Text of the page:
By Pension and Benefits Editorial Staff
A terminated employee who alleged Walmart violated COBRA’s election notice requirements can proceed with her class action claims where the notice did not include the plan administrator’s name, address and telephone number, a federal district court in Florida ruled.
Walmart terminated the employee on April 8, 2016. In her first amended class action complaint and demand for jury trial, the employee alleged Walmart violated COBRA by failing to provide required notices of her and her children’s right to continued health coverage. Walmart now moves to dismiss the complaint, arguing the employee lacks standing, the election notice complies with the COBRA regulations, and it is not liable as it is not the plan administrator. Walmart also requests that the court strike the employee’s jury demand.
Allegations support standing. Focusing on the “injury-in-fact” prong of the standing requirements, the court denied Walmart’s motion to dismiss for lack of standing, finding the employee had sufficiently alleged a concrete and particularized injury in which she suffered actual harm via her alleged temporary loss of insurance coverage. Walmart disputed the employee suffered a temporary loss in coverage based on its COBRA notice, which it mailed to the employee on April 28, 2016. It also pointed to a statement from its COBRA manager who indicated the employee and her children were added to the coverage of her domestic partner, effective April 14, 2016. The statement noted the employee and her children have maintained coverage since that date. Nevertheless, based on the employee’s allegations that the deficient notice caused her and her children to lose coverage, the court found that at this stage in the proceedings, it must accept her allegations as true and deny the motion based on the record currently before it.
Contents of notice deficient. Turning to the issues involving the sufficiency of the COBRA notice, the court found Walmart’s notice did not satisfy the election notice requirements because, while it included the COBRA administrator’s name, address, and telephone number, it did not include the plan administrator’s name and contact information. The court rejected Walmart’s argument that the regulations governing the general notice apply to the election notice. Those regulations only require the identification of the COBRA administrator in the general notice, but the regulations governing the election notice require the identification of the plan administrator. In a footnote, the court noted it solely relied on its reading of the regulations cited because the parties did not offer any other authority that would be binding on the court. Because Walmart did not include the plan administrator’s information in the election notice, the court denied its motion to dismiss on this issue.
Average participant’s understanding. The court also found Walmart’s election notice did not satisfy the COBRA regulation that requires the notice be "written in a manner calculated to be understood by the average participant." The court found that without the plan administrator’s name, address, and telephone number, Walmart’s notice was not "sufficient to permit the discharged employee to make an informed decision whether to elect coverage." Thus, the court denied Walmart’s motion to dismiss on this issue.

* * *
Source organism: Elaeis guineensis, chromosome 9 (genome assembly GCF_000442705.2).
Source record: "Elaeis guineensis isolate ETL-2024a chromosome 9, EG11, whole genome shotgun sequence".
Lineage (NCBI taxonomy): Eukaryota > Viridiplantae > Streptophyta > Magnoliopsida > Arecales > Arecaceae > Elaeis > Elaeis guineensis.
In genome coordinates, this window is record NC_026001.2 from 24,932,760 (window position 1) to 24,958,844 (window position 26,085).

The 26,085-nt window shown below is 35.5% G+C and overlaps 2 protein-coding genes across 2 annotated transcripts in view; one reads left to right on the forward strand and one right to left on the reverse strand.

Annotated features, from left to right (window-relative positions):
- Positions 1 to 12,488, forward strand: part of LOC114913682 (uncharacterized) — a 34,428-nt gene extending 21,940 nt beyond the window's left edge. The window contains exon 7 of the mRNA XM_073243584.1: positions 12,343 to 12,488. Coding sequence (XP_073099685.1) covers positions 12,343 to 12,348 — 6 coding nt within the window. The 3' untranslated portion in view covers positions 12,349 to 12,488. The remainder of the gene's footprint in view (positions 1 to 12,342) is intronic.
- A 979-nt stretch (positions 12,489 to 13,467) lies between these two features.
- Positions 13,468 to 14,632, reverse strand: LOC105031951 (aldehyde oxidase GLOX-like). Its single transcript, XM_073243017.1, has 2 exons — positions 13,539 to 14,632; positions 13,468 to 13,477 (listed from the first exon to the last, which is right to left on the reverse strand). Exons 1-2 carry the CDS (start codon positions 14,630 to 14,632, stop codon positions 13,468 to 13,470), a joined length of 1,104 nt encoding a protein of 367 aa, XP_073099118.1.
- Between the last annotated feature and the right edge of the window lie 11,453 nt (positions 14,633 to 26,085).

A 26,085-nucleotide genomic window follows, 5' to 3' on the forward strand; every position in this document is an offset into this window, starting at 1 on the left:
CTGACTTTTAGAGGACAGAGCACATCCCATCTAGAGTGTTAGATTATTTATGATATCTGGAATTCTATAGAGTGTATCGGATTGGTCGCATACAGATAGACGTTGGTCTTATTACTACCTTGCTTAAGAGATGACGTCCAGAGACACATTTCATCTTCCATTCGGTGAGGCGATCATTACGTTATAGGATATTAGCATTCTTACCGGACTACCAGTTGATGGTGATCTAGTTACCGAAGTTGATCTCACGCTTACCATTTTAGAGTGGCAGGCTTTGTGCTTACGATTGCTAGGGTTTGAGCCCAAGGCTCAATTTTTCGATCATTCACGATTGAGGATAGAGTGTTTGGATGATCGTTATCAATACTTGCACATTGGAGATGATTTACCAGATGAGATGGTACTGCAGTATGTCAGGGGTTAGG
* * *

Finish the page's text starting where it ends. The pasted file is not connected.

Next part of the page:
Other content violations not challenged. Because the employee stated she was not challenging Walmart’s motion to dismiss based on two other subsections of the COBRA notice regulations, the court granted Walmart’s motion to dismiss on these claims.
Failure to designate plan administrator. Turning to the issue of liability, the court rejected Walmart’s argument that because it is the employer sponsor of the plan, but not the administrator, it was not responsible to provide the COBRA election notice. The employee relied on ERISA’s definitions section for the proposition that an admitted plan sponsor must be considered the administrator in cases where the plan documents fail to designate a party as the administrator. The court found that at this point in the proceedings, the employee alleged the plan documents failed to designate a party as the administrator, and, therefore, Walmart as the plan sponsor is the de facto administrator.
The court acknowledged Walmart’s argument that "as a matter of law," "the COBRA notice does not constitute a plan document and the notice’s failure to designate an administrator does not result in it being deemed the administrator as the plan sponsor" under ERISA’s definitions section. Walmart cited no authority for this proposition, however. Thus, the court denied Walmart’s motion to dismiss on the liability issue.
Trial will be by judge, not jury. Lastly, because the employee did not oppose Walmart’s request that the court strike the jury demand, the court granted the motion to strike it.
SOURCE: Bryant v. Wal-Mart Stores, Inc., (S.D. Fla.), April 18, 2019.
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